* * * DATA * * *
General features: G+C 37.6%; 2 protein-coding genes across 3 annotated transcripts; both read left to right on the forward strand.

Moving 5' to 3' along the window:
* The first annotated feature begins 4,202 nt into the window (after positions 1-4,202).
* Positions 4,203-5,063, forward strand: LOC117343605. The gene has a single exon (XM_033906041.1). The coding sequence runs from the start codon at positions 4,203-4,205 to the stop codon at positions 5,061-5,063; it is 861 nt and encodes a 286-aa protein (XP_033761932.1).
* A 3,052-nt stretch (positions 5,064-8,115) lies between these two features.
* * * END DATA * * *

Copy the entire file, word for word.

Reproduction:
General features: G+C 37.6%; 2 protein-coding genes across 3 annotated transcripts; both read left to right on the forward strand.

Moving 5' to 3' along the window:
* The first annotated feature begins 4,202 nt into the window (after positions 1-4,202).
* Positions 4,203-5,063, forward strand: LOC117343605. The gene has a single exon (XM_033906041.1). The coding sequence runs from the start codon at positions 4,203-4,205 to the stop codon at positions 5,061-5,063; it is 861 nt and encodes a 286-aa protein (XP_033761932.1).
* A 3,052-nt stretch (positions 5,064-8,115) lies between these two features.